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‘Broadway Jukebox’ Celebrates Forgotten Songs From Flop Musicals

July 21, 1990

NEW YORK (AP) _ Even flop Broadway musicals have some good songs to sing.

The proof is on stage at the John Houseman Theater where ″Broadway Jukebox″ celebrates forgotten music and lyrics from shows that died out of town or expired quickly after reaching New York.

Broadway has produced a lot of bombs. For every ″Fiddler″ or ″Phantom,″ there are 10 shows such as ″Carrie,″ ″Angel,″ ″Goldilocks,″ ″Juno,″ ″Jennie,″ ″Illya Darling,″ ″Henry, Sweet Henry″ and even ″Lolita, My Love.″

And Ed Linderman thinks it’s a shame that few people know songs from these lost musicals. Linderman, the creator and musical director for ″Broadway Jukebox,″ is a fan, a true believer in musical theater.

He came up with this off-Broadway revue’s unusual format. The audience is given a list of 90 songs when they enter the theater. They help choose the 30 numbers that will be sung each night.

Linderman’s selection sheet should soothe the eardrums of the most dedicated Broadway buff. Among the more obscure items sung at a recent performance were the bawdy ″Butler’s Song″ from ″So Long, 174th Street,″ the buoyant ″Show Me Where the Good Times Are″ from ″Hot September,″ the wistful ″My True Heart″ from ″Juno″ and the mocking ″Unrequited Love″ from ″Promenade.″ They make you wonder why these shows went belly up in the first place.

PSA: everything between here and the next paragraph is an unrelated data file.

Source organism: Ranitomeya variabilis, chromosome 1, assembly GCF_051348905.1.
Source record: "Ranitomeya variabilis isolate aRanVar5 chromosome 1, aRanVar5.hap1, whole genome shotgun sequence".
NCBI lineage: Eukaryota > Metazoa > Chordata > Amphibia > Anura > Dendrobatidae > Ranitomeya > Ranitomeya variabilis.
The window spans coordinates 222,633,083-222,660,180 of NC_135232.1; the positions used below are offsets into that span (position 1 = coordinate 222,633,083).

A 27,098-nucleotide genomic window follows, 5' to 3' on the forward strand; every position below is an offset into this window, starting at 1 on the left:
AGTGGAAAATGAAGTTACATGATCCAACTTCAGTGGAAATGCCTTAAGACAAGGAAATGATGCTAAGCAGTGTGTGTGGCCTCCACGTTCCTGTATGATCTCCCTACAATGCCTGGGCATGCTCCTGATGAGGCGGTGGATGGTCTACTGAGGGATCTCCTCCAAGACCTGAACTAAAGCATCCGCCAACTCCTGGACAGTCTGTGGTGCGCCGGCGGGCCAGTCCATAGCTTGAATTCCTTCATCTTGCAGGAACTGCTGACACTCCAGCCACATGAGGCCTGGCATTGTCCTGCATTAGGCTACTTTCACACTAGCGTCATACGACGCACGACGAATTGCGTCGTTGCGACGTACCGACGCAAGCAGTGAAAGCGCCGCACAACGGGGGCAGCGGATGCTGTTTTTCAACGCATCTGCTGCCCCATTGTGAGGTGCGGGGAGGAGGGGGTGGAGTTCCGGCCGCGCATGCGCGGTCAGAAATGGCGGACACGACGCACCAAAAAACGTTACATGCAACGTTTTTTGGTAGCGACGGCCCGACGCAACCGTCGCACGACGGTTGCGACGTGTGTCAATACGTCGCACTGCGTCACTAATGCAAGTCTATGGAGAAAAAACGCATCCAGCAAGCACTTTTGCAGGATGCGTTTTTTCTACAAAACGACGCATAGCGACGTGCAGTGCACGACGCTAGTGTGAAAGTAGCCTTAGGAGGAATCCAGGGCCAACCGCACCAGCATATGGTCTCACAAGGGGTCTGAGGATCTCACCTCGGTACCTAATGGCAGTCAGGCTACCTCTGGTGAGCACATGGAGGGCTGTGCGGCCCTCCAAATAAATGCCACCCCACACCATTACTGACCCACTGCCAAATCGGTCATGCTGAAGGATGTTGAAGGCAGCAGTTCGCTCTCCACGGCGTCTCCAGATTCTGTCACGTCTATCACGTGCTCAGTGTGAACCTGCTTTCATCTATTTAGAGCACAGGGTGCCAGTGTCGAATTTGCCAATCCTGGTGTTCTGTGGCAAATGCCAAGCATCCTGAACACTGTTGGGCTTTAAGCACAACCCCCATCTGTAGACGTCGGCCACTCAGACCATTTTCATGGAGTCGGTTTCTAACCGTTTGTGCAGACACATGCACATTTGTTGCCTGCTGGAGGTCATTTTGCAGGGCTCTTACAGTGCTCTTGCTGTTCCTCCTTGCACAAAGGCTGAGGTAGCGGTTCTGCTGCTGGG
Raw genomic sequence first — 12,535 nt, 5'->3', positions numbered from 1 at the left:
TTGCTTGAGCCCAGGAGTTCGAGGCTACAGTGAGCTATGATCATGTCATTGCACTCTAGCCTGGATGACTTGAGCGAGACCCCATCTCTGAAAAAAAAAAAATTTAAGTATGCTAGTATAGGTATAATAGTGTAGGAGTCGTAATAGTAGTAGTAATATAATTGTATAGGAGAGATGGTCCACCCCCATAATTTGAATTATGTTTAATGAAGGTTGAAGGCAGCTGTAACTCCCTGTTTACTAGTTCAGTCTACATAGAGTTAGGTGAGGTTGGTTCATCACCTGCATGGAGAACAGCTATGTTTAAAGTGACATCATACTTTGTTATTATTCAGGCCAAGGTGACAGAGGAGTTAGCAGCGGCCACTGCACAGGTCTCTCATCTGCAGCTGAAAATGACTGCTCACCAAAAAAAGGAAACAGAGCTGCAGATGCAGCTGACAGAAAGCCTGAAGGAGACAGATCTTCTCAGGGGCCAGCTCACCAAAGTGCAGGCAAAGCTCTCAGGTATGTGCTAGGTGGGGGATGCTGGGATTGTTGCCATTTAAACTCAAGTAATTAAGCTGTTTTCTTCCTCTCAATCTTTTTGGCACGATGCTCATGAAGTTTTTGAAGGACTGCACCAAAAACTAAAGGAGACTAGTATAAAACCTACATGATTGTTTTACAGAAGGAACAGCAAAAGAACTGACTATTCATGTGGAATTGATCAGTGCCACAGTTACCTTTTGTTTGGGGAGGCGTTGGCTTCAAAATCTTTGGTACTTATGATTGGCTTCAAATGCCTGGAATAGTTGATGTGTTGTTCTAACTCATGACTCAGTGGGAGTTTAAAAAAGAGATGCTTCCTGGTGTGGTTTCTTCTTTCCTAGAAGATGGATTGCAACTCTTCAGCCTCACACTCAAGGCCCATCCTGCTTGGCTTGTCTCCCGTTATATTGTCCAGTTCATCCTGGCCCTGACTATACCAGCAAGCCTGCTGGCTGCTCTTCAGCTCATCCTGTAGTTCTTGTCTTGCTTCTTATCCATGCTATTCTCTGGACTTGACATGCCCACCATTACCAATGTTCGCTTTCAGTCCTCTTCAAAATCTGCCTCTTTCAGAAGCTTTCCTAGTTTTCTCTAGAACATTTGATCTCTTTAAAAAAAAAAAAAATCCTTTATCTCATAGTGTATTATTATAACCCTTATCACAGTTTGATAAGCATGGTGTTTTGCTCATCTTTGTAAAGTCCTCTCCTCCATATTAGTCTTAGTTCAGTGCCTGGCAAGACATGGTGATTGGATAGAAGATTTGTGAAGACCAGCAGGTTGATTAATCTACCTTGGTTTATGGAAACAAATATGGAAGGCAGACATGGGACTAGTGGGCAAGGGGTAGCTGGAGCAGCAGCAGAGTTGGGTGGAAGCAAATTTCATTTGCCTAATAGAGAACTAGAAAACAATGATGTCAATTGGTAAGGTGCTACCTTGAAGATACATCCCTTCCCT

Linderman, who acts as the evening’s unofficial host, has an awkward charm, and he makes up in enthusiasm what he lacks in style. The six singers are competent and in the case of Robert Michael Baker, who finds all the humor in ″Unrequited Love″ and several other comic numbers, more than that.

Unfortunately, director and choreographer Bill Guske turns the evening into a Las Vegas-style revue. Busy dancing, forced smiles and dumb commentary by Linderman dampen the fun. The evening is at its best when the singers are allowed to just stand there and sing. These songs are good enough that they can sell themselves.

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